Have a Minute? Thoughts from Pastor Matt…
August 15, 2017
Summertime is often when the wider settings of the church come together for their annual or periodic gatherings. For us in the United Church of Christ, these “wider settings” include
- the Association, which for us is the Windham Association, encompassing all of the UCC congregations in Windham County plus those in the Town of Mansfield (a historical artifact from when the county lines were drawn differently)—a total of 18 congregations;
- the Conference, which for us is the Connecticut Conference, encompassing all of the UCC congregations in the state of Connecticut—about 235 in total; and
- the General Synod, the every-other-year national gathering of our church, with some 700 to 800 voting delegates drawn from our 38 conferences, along with nearly 2,000 others who attend all or part of the activities as “visitors” or special guests.
Each of these settings did, in fact, gather back in June or early July. This year, Carolyn Holmy and Pam Roberts served as our official wider church delegates, representing our congregation at the Association and Conference meetings (along with our members with UCC clergy standing, whether active or retired, which includes Mike Lake, Alice O’Donovan, and Leslie Kennard). And, I myself was one of the 48 delegates from Connecticut at the General Synod.
These gatherings included a variety of activities together: worship, celebrations, workshops and other learning opportunities, and so on. Of course, as you might imagine, another element of the gathering together of these wider settings of the church is business: resolutions and pronouncements and other official actions taken. But one of the things that distinguishes our way of being church together in the United Church of Christ is that the relationships among the settings of our church are covenantal rather than authoritarian or hierarchical. We often express this reality by saying that the actions of one setting of the church speak to, but not for, the other settings of the church. That is to say, actions taken by the General Synod (for example) speak to us as a congregation but they do not automatically speak for us, at least in an official sense.
Because of this covenantal way that we practice being church together, the resolutions that are adopted in the Conference and General Synod settings of the church typically don’t use “commanding” language—that a congregation must do such-and-such, or will do this-or-that. Rather, we use a lot of language of “call”: the General Synod (or Conference, or Association) calls upon congregations to do, to consider, to support, and so forth. We likewise use language of call to express a voice to those outside the United Church of Christ as well; we might call upon a government body, an educational system, a commercial entity to do, or consider, or support something.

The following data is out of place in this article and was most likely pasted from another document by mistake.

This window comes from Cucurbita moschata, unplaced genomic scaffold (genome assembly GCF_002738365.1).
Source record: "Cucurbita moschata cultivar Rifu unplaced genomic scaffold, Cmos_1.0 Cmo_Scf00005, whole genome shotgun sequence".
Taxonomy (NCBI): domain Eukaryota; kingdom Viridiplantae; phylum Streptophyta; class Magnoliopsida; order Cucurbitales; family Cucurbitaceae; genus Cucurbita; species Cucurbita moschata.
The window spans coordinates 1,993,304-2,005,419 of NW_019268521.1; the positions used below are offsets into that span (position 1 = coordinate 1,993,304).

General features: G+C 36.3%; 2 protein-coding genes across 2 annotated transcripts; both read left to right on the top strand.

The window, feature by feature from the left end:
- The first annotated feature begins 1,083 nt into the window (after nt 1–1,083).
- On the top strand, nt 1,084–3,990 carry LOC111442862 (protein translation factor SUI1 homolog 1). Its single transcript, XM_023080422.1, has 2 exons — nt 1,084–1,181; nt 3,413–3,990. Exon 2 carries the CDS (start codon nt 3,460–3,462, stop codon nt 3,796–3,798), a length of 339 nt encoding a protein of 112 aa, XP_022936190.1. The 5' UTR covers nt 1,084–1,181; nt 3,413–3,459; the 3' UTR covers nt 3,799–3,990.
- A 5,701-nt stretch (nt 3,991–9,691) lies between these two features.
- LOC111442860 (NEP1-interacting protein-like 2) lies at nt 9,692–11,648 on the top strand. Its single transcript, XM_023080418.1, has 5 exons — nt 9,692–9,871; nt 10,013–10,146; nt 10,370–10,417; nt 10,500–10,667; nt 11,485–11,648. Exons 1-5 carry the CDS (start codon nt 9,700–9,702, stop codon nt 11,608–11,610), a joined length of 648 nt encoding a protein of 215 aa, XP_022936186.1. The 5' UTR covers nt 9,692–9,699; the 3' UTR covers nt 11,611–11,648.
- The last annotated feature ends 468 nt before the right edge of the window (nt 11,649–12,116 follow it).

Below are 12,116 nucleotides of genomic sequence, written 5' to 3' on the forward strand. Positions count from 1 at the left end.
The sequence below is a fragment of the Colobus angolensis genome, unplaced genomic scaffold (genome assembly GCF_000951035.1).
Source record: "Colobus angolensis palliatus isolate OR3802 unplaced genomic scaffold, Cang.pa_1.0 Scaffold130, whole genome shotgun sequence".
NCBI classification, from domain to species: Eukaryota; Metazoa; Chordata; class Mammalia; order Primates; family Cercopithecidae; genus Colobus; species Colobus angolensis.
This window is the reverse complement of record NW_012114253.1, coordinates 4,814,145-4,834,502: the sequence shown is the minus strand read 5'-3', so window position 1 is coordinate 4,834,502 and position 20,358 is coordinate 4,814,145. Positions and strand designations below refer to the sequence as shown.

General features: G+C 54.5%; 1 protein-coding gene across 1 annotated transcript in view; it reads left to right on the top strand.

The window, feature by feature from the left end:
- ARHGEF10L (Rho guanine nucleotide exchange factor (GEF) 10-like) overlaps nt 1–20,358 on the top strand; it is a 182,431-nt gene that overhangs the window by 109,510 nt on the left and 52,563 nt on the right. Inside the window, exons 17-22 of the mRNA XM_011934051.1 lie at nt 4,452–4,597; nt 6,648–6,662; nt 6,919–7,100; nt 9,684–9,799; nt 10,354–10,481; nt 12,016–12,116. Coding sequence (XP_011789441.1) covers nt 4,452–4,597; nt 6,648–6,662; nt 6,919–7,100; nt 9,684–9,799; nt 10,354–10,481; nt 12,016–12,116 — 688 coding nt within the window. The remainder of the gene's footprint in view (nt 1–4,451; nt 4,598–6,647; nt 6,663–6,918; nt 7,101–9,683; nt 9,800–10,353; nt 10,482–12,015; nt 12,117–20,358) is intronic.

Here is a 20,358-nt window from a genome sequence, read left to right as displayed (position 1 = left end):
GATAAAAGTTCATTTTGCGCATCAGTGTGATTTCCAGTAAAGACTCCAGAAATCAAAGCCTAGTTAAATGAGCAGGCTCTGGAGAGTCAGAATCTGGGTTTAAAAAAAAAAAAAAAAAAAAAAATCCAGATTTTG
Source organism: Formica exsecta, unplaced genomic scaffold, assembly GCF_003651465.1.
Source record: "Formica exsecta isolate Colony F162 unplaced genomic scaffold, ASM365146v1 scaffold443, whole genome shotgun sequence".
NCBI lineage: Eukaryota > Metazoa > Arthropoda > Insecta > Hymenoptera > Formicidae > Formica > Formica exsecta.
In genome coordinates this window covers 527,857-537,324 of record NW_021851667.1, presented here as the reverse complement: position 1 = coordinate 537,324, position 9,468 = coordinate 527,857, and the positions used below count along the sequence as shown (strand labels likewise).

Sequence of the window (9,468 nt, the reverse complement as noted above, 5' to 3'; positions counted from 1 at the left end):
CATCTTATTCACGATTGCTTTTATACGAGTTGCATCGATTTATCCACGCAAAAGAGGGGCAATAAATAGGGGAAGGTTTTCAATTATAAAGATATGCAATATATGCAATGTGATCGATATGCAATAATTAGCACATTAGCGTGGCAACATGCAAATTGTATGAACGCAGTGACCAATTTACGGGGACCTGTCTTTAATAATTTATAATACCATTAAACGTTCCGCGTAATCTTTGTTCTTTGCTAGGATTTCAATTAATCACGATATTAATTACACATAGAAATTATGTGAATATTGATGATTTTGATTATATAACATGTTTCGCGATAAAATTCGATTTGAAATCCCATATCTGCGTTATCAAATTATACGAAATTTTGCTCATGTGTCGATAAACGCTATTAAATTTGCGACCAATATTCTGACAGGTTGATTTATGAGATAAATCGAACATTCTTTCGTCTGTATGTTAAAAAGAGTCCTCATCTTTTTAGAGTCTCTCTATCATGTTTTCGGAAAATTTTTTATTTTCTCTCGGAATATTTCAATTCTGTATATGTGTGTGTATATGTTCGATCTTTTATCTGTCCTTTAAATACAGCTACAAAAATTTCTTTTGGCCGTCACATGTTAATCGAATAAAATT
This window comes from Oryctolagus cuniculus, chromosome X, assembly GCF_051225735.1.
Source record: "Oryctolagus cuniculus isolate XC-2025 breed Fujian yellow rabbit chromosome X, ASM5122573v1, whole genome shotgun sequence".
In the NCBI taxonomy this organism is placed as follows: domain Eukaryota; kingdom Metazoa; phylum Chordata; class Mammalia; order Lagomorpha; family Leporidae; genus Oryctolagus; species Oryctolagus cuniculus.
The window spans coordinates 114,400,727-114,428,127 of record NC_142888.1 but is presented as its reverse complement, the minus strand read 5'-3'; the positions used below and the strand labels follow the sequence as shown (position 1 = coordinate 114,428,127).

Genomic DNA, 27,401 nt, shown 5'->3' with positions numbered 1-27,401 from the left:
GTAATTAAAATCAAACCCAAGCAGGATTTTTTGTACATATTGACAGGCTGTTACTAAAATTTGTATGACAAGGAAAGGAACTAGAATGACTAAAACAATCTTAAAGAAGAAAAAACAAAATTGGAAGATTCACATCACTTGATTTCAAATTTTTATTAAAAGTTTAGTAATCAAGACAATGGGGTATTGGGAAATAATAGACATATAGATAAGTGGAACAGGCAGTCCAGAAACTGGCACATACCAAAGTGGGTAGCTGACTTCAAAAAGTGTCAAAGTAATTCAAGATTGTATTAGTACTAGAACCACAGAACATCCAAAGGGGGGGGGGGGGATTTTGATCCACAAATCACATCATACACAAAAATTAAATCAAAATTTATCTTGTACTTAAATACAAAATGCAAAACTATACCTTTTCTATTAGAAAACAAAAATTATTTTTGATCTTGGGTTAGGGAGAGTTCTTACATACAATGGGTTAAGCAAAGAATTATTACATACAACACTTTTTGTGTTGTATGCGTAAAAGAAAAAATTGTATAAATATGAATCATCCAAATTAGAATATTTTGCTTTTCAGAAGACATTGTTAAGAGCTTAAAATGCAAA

The thing about being called upon for something is that it still leaves a responsibility for discernment and response in the hands of the one(s) being called upon. If our General Synod has called upon us as a congregation to consider or to do something, it is still up to us to discern about and respond to such a call. It is a sacred responsibility placed into our care.
Why am I telling all of this to you? Well, two reasons… One is that our wider church delegates this year, Carolyn and Pam, are keenly interested in bringing awareness of their experiences to you, the congregation at-large. They want to invite us all to hear the various things that our sisters-and-brothers with whom we are in covenant are calling us to consider or to do as a congregation, in order that we might take up that sacred responsibility to discern or respond together. I and they believe that the Spirit flows through these gatherings—as imperfect as they may be at times—and leads them to voice a call on behalf of God, a call to us and a call to others. Likewise, the Spirit works in its sometimes-mysterious way among us here in this congregation as we consider whether we hear the same calling and how we might respond to it.
Secondly, though, all of this has me thinking more deeply and broadly about how any of us hear and respond to the various calls voiced upon us and into our lives. As I’ll talk about elsewhere in this issue of The Carillon, the thematic focus of my sabbatical this fall is on reclaiming and renewing “voices”—getting back in touch, in an intentional way, with some things in my life and journey that have spoken to me in critical and formative ways. In the melodies of music, in the stillness of silence, and in the thinking of our historic theological traditions, I have heard important echoes of the voice of God, calling to me and calling to the church. And while I am away, one of my hopes for you is that you will continue to develop the ways you give voice to the things-of-God in your life and journey. After all, to speak of call is not just to ponder what we should be listening for, but also what we should be speaking.
What is the call-of-God that is yearning to find voice through us? Through you? May you keep your heart’s ears open, and your soul’s voice speaking!
Yours in the journey,